See Uniform Absence as Evidence of Death and Absentees' Property Act, 8 U.L.A. 5 (1972) and Public Acts of 1941, Ch. 102.
This caption or preamble refers to absence as "evidence of death," not a presumption of death. If the legislature had intended the Uniform Act to merely codify the common law rule providing for such a presumption, we believe it would have so stated.
A majority of the legal scholars who have dealt with the subject believe the presumption to have been legislatively repealed.
In the latest printing of Gibson's Suits in Chancery Chancellor Inman excludes any reference to the common law presumption and states in the absolute:
. . . Contrary to former, long accepted policy, there is no longer a presumption of death after an absence of seven years. T.C.A. 30-1802.
Gibson's Suits in Chancery § 191 p. 188 n. 25 (Inman 6th ed. 1982). In Paine, Tennessee Law of Evidence, supra, the author writes with equal firmness:
At common law there was a presumption that a person who had been absent without tidings for seven years was dead. Tennessee has changed this presumption by adopting a modified version of Uniform Absence as Evidence of Death and Absentees' Property Law. This statute provides that, while the seven-year period can still be evidence of death, the jury is not required to presume death from this time lapse. . . . (Emphasis in original.)
Id. at § 246 p. 268. In an article entitled "Tennessee and the Uniform Acts" the writer asserts that the Uniform Act as adopted in Tennessee:
. . . removes the presumption of death which at common law followed a seven year unexplained absence. . . .
22 Tenn.L.Rev. at 411. To the same end Judge Phillips in his treatise wrote that:
As originally enacted the act provided that death is not to be presumed from mere absence. . . .
2 Pritchard on the Law of Wills § 865 p. 415 (Phillips 3rd ed. 1955); see also McCormick on Evidence § 343 (Cleary 2nd ed. 1972), and the excellent discussion of this issue and the Uniform Act in 9 Wigmore, Evidence § 2531b p. 613-16 (Chadbourne rev. ed. 1981).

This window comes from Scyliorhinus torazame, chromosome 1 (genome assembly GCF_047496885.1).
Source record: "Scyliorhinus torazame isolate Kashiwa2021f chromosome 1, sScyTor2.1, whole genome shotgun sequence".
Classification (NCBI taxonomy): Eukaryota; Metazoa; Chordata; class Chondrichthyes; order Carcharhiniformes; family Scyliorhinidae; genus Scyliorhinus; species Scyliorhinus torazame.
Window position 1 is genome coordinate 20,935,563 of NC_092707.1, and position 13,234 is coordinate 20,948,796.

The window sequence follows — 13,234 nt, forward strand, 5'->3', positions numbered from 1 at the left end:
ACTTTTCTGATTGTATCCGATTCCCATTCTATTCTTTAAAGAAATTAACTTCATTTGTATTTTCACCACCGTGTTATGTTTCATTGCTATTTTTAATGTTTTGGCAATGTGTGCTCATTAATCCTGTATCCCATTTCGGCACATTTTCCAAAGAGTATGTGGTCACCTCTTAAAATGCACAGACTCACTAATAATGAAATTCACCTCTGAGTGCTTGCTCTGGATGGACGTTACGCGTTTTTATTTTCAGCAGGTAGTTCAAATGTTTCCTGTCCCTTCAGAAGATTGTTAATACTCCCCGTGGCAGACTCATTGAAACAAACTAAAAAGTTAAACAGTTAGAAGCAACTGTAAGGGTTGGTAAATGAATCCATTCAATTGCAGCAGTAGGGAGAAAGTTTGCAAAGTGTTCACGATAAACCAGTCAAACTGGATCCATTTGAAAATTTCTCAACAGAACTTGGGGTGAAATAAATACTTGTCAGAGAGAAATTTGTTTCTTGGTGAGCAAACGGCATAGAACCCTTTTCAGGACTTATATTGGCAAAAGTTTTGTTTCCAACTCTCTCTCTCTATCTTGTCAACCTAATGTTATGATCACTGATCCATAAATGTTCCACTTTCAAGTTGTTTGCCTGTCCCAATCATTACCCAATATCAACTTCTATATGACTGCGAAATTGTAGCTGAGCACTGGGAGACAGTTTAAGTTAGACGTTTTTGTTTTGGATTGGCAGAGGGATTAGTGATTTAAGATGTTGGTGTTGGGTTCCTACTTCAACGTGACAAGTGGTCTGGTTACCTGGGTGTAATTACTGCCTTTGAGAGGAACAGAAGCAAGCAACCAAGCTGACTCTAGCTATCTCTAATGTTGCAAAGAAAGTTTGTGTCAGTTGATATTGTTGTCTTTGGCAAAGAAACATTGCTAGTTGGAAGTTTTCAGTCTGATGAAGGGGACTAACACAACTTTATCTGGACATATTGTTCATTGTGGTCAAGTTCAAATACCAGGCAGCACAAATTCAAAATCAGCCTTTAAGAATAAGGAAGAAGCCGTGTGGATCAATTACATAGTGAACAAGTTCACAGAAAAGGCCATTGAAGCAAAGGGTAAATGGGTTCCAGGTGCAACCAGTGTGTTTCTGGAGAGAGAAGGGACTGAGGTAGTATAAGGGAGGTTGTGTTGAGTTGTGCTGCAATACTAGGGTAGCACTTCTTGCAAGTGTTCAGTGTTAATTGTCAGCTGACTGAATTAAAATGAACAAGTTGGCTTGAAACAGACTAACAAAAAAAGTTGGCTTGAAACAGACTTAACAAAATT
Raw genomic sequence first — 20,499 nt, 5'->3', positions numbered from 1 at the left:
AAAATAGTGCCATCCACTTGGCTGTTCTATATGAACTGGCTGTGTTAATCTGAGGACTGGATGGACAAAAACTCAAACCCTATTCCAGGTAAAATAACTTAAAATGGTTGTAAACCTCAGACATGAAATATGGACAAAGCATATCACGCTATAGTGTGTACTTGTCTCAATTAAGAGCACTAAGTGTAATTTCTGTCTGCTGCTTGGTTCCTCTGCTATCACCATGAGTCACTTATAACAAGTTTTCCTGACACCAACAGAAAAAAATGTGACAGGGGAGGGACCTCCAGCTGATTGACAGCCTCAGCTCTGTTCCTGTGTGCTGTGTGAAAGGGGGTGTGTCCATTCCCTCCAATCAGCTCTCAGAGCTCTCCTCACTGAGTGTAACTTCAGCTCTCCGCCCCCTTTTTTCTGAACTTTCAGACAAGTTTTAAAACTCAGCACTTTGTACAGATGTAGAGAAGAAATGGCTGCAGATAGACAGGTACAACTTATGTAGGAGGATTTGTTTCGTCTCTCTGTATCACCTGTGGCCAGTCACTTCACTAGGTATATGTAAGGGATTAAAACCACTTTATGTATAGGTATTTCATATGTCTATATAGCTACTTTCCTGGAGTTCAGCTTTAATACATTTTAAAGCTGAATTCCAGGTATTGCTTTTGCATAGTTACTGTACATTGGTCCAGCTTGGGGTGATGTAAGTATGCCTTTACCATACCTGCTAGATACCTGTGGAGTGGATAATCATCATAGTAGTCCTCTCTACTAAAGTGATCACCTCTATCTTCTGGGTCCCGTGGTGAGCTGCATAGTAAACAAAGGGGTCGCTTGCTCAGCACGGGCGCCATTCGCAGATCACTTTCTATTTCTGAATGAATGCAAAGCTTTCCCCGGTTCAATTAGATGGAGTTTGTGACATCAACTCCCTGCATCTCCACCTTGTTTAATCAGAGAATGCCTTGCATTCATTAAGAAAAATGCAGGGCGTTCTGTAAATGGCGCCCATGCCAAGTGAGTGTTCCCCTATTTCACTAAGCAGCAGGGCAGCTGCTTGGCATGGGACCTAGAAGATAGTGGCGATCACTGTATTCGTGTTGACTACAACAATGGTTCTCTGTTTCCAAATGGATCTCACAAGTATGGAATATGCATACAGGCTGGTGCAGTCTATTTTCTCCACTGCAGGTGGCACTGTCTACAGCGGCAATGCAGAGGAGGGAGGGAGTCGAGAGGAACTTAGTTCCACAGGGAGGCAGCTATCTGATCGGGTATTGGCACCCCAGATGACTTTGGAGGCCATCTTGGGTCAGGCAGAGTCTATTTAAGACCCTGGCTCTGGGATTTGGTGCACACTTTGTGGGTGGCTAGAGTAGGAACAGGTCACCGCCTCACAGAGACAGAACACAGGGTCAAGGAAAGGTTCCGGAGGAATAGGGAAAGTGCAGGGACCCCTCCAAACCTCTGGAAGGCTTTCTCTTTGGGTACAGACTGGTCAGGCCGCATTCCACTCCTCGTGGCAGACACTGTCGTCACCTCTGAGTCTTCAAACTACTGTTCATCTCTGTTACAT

Plaintiff strenuously asserts that the language of T.C.A. § 30-1802 merely adopts the common law rule and that, by providing that a period of absence "creates no presumption requiring the court" to find the absentee deceased, the legislature was making certain that absence did not create an irrebuttable presumption. This is a non sequitur to us because the presumption in Tennessee was already a rebuttable one, making it unnecessary for the legislature to recreate it by codification and making unnecessary any explicit distinction from an irrebuttable presumption. Had the Tennessee legislature wanted to maintain the common law presumption, it could have followed the lead of Wisconsin and omitted the first section of the Uniform Act.
Finally, while there is no existing legislative history per se as to the adoption of the Uniform Act in Tennessee we believe that the General Assembly would have surely been made aware of the "Commissioners' Prefatory Note" accompanying the Uniform Act as originally passed by the National Conference of Commissioners on Uniform State Laws and the American Bar Association in 1939. This "Note" which sets forth the purpose of the Act makes abundantly clear that its purpose was to eliminate the presumption of death, whether it be rebuttable or otherwise. See 8 U.L.A. 1, supra; see also 2 Pritchard on the Law of Wills, supra at § 864.
We hold that T.C.A. § 30-1801 et seq., expressly modifies the common law rule by abolishing the seven year presumption of death.
We now turn to plaintiff's contention that the evidence preponderates against the finding. It is fundamental that the findings of the chancellor are entitled to the presumption of correctness contained in T.R.A.P. 13(d). Moreover, any conflict in testimony requiring a determination of the credibility of witnesses is for the trial court and is binding on the reviewing court unless other real evidence compels a contrary conclusion. State ex rel. Balsinger v. Town of Madisonville, 222 Tenn. 272, 282, 435 S.W.2d 803, 807 (1968).
With respect to the standard of review of a trial court's finding which is based upon conflicting oral testimony, this court has stated: